- Afghan Whigs: Greg Dulli (vocals, guitar); Rick McCollum (guitar); John Curley (bass); Steve Earle (drums).
- Additional personnel: Marcy Mays (vocals); Barb Hunter (cello); Harold Chichester (piano, mellotron); Jody Stephens (background vocals).
- Engineers: Jeff Powell, John Hampton, John Curley.
- Recorded at Ardent Studios, Memphis, Tennessee between May and June 1993, and at Ultrasuede, Cincinnati, Ohio in April 1993.
- Personnel: Greg Dulli, Marcy Mays (vocals); Rick McCollum (guitar); Barbara Hunter (cello); Happy Chichester (piano, Mellotron); Steve Earle (drums); Jody Stephens (background vocals).
- Audio Mixers: Greg Dulli; Jeff Powell.
- Recording information: Ardent Studios, Memphis, TN; Ultrasuede Studio, Cincinnati, OH.
- Unknown Contributor Role: Greg Sang.
- The Afghan Whigs' sound was growing larger by the release during the days on Sub Pop, so the fact that Gentlemen turned out the way it did wasn't all that surprising as a result ("cinematic" was certainly the word the band was aiming for, what with credits describing the recording process as being "shot on location" at Ardent Studios). While Gentlemen is no monolith, it is very much of a piece at the start. While "If I Were Going" opens things on a slightly moodier tip, it's the crunch of "Gentlemen," "Be Sweet," and "Debonair" that really stands out, each of which features a tightly wound R&B punch that rocks out as much as it grooves, if not more so. Greg Dulli's lyrics immediately set about the task of emotional self-evisceration at the same time, with lines like "Ladies, let me tell you about myself -- I got a dick for a brain" being among the calmer points. The album truly comes into its own with "When We Two Parted," though, as sad countryish guitars chime over a slow crawling rhythm and Dulli's quiet-then-anguished detailing of an exploding relationship. From there on in, things surge from strength to greater strength, sometimes due to the subtlest of touches -- the string arrangement on "Fountain and Fairfax" or the unexpected, resigned lead vocal from Scrawl's Marcy Mays on "My Curse," for instance. Other times, it's all the much more upfront, as "What Jail Is Like," with its heartbroken-and-fierce combination of piano, feedback, and drive building to an explosive chorus. Dulli's blend of utter abnegation and masculine swagger may be a crutch, but when everything connects, as it does more often than not on Gentlemen, both he and his band are unstoppable. ~ Ned Raggett
Rolling Stone (1/27/94, p.52) - 3 1/2 Stars - Good Plus - "....when the Whigs' dense, near-symphonic blast...coalesces with their brooding intensity, they tug at the heartstrings in ways not much late-period punk rock does..."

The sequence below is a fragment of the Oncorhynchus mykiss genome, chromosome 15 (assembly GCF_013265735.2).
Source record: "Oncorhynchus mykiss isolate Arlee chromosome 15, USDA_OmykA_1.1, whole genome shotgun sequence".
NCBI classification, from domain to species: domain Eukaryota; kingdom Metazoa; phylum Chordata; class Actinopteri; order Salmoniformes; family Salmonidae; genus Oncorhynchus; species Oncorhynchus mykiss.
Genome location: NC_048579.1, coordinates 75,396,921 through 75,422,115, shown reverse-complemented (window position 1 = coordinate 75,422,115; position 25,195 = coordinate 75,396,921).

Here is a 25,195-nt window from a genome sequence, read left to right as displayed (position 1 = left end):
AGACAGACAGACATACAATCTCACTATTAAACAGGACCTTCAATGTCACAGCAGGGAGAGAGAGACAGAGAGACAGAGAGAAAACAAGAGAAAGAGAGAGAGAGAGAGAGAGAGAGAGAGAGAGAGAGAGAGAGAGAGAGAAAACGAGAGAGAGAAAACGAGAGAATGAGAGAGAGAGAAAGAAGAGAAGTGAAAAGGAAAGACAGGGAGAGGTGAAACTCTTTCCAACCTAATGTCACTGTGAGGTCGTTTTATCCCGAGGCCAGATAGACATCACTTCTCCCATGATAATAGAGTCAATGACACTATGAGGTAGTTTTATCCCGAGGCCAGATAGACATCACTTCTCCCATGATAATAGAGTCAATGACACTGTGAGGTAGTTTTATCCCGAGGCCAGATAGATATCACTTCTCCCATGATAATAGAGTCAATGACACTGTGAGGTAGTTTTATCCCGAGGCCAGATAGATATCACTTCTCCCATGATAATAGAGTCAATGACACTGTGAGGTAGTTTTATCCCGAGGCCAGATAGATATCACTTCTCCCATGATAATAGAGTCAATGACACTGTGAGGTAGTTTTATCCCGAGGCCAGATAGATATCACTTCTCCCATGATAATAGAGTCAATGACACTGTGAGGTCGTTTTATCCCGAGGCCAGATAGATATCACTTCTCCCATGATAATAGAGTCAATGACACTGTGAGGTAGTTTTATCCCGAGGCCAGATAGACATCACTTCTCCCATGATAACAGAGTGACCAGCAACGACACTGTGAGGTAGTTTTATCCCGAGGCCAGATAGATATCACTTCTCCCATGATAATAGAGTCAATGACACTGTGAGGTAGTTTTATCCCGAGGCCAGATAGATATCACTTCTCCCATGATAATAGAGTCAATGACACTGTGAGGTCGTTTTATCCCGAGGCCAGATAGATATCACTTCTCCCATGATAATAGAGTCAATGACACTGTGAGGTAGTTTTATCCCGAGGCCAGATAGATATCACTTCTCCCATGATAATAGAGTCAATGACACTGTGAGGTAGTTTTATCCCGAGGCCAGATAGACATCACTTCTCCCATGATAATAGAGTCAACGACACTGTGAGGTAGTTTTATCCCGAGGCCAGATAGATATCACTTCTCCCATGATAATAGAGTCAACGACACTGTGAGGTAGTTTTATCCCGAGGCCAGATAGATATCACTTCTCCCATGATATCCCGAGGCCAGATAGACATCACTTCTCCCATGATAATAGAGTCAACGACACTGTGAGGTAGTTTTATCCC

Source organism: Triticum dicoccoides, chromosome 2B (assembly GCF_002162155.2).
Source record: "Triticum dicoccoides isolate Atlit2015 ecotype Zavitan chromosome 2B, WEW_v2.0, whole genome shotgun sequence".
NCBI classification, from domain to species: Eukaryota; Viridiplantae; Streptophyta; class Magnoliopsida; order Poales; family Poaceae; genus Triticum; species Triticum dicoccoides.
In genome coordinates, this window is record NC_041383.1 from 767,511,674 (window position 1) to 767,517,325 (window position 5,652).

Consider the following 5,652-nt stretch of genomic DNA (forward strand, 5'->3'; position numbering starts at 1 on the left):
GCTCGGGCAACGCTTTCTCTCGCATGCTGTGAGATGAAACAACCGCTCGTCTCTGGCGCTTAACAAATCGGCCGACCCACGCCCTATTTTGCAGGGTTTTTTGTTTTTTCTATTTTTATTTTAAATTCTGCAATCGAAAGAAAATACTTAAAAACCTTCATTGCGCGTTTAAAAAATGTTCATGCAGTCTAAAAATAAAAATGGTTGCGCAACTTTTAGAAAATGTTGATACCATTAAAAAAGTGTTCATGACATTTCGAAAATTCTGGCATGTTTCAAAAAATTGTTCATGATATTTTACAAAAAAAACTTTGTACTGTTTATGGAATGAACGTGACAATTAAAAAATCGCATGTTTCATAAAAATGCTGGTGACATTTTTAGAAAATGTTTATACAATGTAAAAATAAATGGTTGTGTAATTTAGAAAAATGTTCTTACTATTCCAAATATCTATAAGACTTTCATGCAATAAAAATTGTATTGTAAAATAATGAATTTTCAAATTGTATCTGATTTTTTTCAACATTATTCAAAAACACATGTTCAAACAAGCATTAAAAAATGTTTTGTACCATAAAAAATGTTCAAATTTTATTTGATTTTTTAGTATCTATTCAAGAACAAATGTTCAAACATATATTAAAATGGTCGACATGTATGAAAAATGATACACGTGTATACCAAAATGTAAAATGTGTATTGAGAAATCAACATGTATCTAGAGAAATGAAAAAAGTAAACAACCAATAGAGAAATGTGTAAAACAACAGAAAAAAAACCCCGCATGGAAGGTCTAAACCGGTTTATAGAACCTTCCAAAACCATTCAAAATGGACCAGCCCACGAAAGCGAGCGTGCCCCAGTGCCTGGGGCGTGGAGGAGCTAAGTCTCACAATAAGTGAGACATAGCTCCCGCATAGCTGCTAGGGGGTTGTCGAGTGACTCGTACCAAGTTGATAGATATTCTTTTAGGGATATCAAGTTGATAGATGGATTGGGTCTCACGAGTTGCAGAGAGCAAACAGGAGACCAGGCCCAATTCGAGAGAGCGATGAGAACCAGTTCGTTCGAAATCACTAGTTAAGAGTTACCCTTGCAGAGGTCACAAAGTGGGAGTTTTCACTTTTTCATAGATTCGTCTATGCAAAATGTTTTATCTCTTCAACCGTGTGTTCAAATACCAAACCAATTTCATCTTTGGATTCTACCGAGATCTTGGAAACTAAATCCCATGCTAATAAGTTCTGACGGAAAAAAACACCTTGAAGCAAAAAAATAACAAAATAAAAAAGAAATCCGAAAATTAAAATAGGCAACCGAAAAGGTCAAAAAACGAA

Entertainment Weekly (10/1/93, p.56) - "...lyrically, the album's a downer, but the brooding intensity of these anthems-for-the-alienated is as addictive as cheap drugs..."
Q (8/96, p.132) - 4 Stars - Excellent - "...GENTLEMEN is the band's best album: Dulli's lyrics are sexy, Rick McCollum's guitar work is relatively free of indie cliche and the songs strike sparks off one another....it was Dulli letting down his...armour which showed the most heart..."
Q (11/93, p.113) - 3 Stars - Good - "...GENTLEMEN augments [the Afghan Whigs'] reputation for making music of serrated sorrowfulness....at [the Afghan Whigs'] best, their's is a musical madness to be compared with the clattering, majestic melancholy of Buffalo Tom..."
Alternative Press (5/01, p.104) - Included in AP's "10 Essential Breakup Albums" - "...In GENTLEMEN's universe, relationships crumble, than drag on too long, and the answer is often self-destruction..."
Melody Maker (1/1/94, p.76) - Ranked #2 in Melody Maker's list of the `Albums Of The Year' for 1993 - "...Like the Stones at their best, stuff to get your fingers sticky in...."
Musician (11/93, p.86) - "...GENTLEMEN is full of what makes the band interesting--odd, ambling guitars and Greg Dulli's skewed songwriting--but a warmer, more dynamic sound serves the record well...."
Village Voice (3/1/94, p.5) - Ranked #17 in the Village Voice's 1993 Pazz & Jop Critics Poll.
NME (Magazine) (10/9/93, p.39) - (9) - Excellent Plus - "...GENTLEMEN is one long guilt purge...[it] towers above all the others..."
NME (Magazine) (12/25/93, p.66) - Ranked #20 in New Musical Express' list of `The Top 50 LPs Of 1993' - "...Grunge was officially proclaimed dead but Cincinatti's Afghan Whigs had been preparing the grave for the past two years...."